Friday, April 11, 2008

Racism rears its ugly head

Express Staff Writer

Major League Baseball is now a multi-national sport, but the Grand Old Game has a long and turbulent history when it comes to integration. Dodger great Jackie Robinson, the first black man to play in MLB in the modern age, endured hatred, racial epithets and scorn, not only from opposing players and their fans, but his own teammates as well.

In the 61 years since Robinson and manager Branch Rickey broke the color barrier, tremendous strides in many aspects of equality have been made, but ghosts of days past that should be long gone by now, raised their ugly heads in a Wood River junior varsity baseball game at Blackfoot Saturday.

During the first game, the Wood River first baseman pulled off the hidden ball trick and tagged out the Blackfoot runner. The play was apparently so upsetting to a man in the stands and the Blackfoot first base coach, that they unleashed a torrent of vile garbage at the player that most decent people would have been ashamed for thinking let alone vocalizing.

Complicit as well was the home plate umpire who called a third out on the same Wolverine player when he was up to bat, saying the pitcher had caught the ball on the fly, when even the pitcher said he had not.

The fact that a 15-year-old boy playing baseball had to wonder why complete strangers would hurl racial slurs and act in such a hateful manner toward him, instead of thinking about the next play or driver's Ed or girls, is repugnant.

The racial issue is far-reaching, insidious and incomprehensible at times. What is and should be understood is there is no room for it in our multi-cultural world, especially in the games our children play: Our children. Your child. My child. Games.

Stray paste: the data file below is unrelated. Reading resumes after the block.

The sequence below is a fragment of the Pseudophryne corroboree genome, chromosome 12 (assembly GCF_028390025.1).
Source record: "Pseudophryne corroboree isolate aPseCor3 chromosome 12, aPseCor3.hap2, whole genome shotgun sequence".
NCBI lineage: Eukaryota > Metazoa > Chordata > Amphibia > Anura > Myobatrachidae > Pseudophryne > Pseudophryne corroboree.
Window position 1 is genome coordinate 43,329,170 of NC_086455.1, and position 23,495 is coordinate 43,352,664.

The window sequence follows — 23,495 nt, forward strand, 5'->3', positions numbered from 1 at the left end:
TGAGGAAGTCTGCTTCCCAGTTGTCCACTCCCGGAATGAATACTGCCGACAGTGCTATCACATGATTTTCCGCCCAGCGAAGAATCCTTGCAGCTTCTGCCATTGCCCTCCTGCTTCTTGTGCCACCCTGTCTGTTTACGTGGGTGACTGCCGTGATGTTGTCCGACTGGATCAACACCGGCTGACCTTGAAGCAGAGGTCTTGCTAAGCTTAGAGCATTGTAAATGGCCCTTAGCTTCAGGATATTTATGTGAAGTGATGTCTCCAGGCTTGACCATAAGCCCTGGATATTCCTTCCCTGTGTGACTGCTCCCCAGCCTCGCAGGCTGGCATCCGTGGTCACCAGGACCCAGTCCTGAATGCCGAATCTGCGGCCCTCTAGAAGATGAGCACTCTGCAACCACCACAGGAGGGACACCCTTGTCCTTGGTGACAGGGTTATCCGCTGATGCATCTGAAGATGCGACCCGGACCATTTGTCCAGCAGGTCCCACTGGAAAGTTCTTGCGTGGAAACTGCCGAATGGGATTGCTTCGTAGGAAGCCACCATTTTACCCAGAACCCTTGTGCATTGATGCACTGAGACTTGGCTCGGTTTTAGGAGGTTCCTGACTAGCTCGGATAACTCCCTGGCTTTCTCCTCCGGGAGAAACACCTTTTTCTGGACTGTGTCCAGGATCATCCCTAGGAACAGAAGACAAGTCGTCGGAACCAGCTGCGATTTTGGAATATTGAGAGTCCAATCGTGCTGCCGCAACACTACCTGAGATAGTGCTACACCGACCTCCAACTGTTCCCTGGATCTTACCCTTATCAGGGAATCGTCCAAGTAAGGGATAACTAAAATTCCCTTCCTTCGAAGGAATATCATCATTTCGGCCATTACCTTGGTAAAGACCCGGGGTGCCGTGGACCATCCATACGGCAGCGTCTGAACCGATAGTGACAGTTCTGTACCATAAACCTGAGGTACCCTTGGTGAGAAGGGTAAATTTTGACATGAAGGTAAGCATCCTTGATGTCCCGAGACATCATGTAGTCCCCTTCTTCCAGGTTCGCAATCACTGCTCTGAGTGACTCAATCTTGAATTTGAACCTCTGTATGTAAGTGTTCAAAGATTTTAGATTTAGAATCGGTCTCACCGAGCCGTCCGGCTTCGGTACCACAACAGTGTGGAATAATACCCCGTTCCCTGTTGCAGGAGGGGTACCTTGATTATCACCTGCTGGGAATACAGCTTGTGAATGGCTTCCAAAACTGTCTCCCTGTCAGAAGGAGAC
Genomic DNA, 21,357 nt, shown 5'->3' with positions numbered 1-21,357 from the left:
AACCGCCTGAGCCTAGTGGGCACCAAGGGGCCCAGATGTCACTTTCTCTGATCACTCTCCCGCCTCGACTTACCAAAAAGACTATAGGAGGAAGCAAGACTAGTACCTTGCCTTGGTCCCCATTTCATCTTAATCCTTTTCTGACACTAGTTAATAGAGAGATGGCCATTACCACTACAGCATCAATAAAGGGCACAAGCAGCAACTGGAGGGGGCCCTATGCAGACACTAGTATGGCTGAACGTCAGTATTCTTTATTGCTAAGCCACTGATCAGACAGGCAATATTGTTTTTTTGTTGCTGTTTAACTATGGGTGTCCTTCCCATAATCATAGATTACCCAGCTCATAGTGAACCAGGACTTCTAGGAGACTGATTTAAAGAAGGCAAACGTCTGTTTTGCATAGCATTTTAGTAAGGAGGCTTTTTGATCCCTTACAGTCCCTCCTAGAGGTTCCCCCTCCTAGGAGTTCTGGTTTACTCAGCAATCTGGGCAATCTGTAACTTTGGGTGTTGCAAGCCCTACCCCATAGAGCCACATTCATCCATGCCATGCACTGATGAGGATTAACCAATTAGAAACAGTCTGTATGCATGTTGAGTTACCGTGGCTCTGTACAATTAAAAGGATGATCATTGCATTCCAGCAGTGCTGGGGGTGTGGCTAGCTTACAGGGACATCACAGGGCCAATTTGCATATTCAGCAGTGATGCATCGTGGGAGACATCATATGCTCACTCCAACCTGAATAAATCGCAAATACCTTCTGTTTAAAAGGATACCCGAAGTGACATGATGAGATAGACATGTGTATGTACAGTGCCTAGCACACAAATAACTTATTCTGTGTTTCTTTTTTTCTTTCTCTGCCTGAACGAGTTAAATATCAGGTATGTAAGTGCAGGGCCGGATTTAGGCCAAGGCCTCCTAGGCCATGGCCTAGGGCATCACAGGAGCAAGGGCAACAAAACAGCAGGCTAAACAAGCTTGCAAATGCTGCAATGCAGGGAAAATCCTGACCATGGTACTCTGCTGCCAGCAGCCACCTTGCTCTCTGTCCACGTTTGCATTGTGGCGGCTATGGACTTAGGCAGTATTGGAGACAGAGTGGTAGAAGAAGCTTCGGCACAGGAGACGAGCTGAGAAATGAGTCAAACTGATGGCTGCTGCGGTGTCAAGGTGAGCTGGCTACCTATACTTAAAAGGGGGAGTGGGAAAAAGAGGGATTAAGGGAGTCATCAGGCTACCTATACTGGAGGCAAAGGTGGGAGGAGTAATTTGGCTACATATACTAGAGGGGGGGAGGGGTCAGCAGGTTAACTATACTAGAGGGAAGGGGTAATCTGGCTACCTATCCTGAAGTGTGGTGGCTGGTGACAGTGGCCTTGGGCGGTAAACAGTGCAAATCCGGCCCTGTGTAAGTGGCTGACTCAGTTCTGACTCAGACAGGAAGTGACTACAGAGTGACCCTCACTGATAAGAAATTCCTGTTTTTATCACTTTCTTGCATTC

People play sports for many reasons: to fulfill competitive desire, recreation, fun, and camaraderie. Robinson was an elite four-sport star at UCLA, and by every account was a ferocious competitor. But he was a champion of civil rights and used baseball as a vehicle to drive home the point that on or off the field we are the same and deserving of the equal treatment.

When does taunting, yelling or rooting against the opposing team cross the line? Always. As spectators, fans or parents at a game, we are there as onlookers, to support and cheer, but we are not part of the game, nor should we be. The athletes play inside the lines. We are outside the lines and that is where we belong: physically and verbally.

The man in the stands, the assistant coach for Blackfoot (since suspended for the season) that spewed the indignities, and the umpires that allowed the unfettered abuse of a Wood River player and even participated in it, crossed the line on Saturday. The Blackfoot administration and coaches recognized the grievous errors that were committed and took steps to rectify them by driving over on Tuesday and apologizing to the Wood River player, his family and the team. The gesture was good and will most likely go a long way toward rectifying the incident, but what of the long-term repercussions? Once the seeds of hate have been sewn who is forced to reap the crop?

The father of the boy remarked, "It is the first experience my son has had in regard to racism. I wonder if some fear and discontent will develop at some later point because racism exists and it exists toward him. But it does not only exist here. It's everyplace. And unless it's dealt with in the correct fashion there is going to be a lot more of it."

Do our children need to duel more than one opponent on the playing field? Didn't Jackie Robinson, Larry Doby, Roy Campenella, Hank Aaron and Roberto Clemente and a long line of others already do that for us?

More than 40 years ago, Robinson said, "The right for every American is first-class citizenship at all times. It is the most important issue of our times."

Apparently, it still is.

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